prehend-, prehens-

(Latin: to grasp or to understand, to seize; to reach, to hold, to take)

apprehend (verb), apprehends; apprehended; apprehending
1. To take into custody; to arrest: The police officer apprehended the robber just as he was leaving the scene of the crime.
2. To grasp mentally; to understand: Alice was a candidate who apprehends the significance of political issues.
3. To become conscious of, as through the emotions or senses; to perceive or to understand something: It was easy for TV viewers to apprehend the sorrow and sadness that was expressed by the parents of so many children who died when the boat they were in turned over and sank in the water.
apprehender (s) (noun), apprehenders (pl)
1. Someone who seizes or arrests another person in the name of justice: In a short time, the policeman was praised for being the apprehender of the robber of the bank.
2. A person who knows or understands: Mark was the most qualified apprehender of the chemical process for the new medicine because no one else could come up with a product as good as his.
apprehending (s) (noun), apprehending (pl)
An act by which something is understood or perceived: The teacher, Mrs. Gregson, was hoping for the apprehendings of her students while she was presenting and explaining the topic of chemistry for her class.
apprehensible (adjective), more apprehensible, most apprehensible
Descriptive of something or someone capable of being comprehended or conceived: Elaine's physics teacher was an apprehensible instructor when it came to presenting lessons the contents of which the class would be able to understand.
apprehensibly (adverb), more apprehensibly, most apprehensibly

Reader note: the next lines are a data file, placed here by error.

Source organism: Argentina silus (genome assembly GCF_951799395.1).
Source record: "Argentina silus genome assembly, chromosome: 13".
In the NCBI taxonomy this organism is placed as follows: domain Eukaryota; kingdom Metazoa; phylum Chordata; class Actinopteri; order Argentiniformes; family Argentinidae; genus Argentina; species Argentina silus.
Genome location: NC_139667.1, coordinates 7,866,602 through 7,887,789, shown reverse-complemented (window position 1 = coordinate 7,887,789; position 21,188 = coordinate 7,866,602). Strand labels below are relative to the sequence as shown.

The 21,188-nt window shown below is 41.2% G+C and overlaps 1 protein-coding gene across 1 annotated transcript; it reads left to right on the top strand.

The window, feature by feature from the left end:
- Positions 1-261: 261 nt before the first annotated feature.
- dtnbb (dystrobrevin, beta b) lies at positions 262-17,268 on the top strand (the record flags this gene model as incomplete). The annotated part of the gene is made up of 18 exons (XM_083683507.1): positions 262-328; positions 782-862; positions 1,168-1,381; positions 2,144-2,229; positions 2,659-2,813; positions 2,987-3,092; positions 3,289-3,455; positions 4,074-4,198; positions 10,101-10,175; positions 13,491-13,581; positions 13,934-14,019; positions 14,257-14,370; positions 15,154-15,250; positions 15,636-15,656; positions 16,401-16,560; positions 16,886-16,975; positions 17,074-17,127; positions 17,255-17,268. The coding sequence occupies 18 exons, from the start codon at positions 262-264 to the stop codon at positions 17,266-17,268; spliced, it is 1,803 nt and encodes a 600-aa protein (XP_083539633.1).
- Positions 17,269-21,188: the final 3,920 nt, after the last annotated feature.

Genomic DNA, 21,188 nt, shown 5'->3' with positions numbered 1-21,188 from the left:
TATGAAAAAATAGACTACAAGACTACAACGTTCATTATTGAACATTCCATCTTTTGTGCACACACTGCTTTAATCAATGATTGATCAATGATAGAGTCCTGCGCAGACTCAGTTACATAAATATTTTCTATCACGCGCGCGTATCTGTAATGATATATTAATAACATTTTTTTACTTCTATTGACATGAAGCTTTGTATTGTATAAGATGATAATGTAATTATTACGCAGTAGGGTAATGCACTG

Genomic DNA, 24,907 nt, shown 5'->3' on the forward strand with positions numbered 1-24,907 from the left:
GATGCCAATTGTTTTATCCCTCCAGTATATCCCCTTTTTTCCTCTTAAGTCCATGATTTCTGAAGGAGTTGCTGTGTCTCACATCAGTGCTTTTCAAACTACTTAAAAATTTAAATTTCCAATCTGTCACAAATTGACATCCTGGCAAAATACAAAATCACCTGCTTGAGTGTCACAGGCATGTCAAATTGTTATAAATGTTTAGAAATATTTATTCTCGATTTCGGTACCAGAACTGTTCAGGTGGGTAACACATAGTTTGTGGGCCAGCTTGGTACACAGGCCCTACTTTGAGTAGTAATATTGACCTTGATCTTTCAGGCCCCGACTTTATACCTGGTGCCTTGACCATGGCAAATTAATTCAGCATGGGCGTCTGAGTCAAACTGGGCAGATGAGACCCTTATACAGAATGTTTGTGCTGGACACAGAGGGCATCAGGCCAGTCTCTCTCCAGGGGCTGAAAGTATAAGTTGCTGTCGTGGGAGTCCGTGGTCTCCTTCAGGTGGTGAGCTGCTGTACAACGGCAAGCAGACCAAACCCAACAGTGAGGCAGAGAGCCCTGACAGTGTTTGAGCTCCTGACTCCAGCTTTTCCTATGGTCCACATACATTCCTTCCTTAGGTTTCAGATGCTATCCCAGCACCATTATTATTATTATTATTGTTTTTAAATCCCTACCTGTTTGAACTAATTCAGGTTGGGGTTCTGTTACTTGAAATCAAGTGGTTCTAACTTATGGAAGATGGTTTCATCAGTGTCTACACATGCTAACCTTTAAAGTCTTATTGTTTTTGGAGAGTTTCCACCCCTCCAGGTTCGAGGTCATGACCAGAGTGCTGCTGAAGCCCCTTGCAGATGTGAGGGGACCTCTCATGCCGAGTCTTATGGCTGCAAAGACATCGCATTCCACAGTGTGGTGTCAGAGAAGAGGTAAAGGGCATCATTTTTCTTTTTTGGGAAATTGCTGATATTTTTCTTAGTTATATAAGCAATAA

Descriptive of how a person might conceive or grasp the meaning of an issue: After listening carefully to her teacher, Jane was finally able to apprehensibly understand the grammar and was even able to explain it to her friend after class.
apprehension (ap" ri HEN shuhn) (s) (noun), apprehensions (pl)
1. Anticipation of adversity or misfortune; suspicion or fear of future trouble or evil: Even though the weather forecaster warned people not to drive because of the extremely slippery roads following the snow storm, Greg had to drive to work and so he was full of apprehension that he might have an accident on the way.
2. Fearful or uneasy anticipation of the future; dread: Many people have apprehensions regarding the coming times in the world because of the many continuous wars and terrorist attacks among so many countries.
3. The ability to understand something directly and immediately: Finally the moment of apprehension arrived when the students had their individual questions answered by the teacher.
4. Acceptance of or receptivity to information without passing judgment about its validity, often without complete comprehension: Sometimes the lectures were very difficult to understand and the apprehension of the content was quite meager, but the students did their best anyway at believing what the professor said!
5. A view, opinion, or idea on any subject: The apprehensions the designer had about modernizing the couple's home had to be discussed in detail before they were convinced of its necessity.
6. The act of arresting, seizing, or capturing; a seizure; an arrest: The apprehension of the culprit was published in the local newspaper and soon all the neighbors knew who it was and were glad that he wasn't running around town anymore.
apprehensive (adjective), more apprehensive, most apprehensive
1. Relating to being anxious or disturbed about the future: Peter felt most apprehensive about whether he passed his high school exams and could go to college in the fall.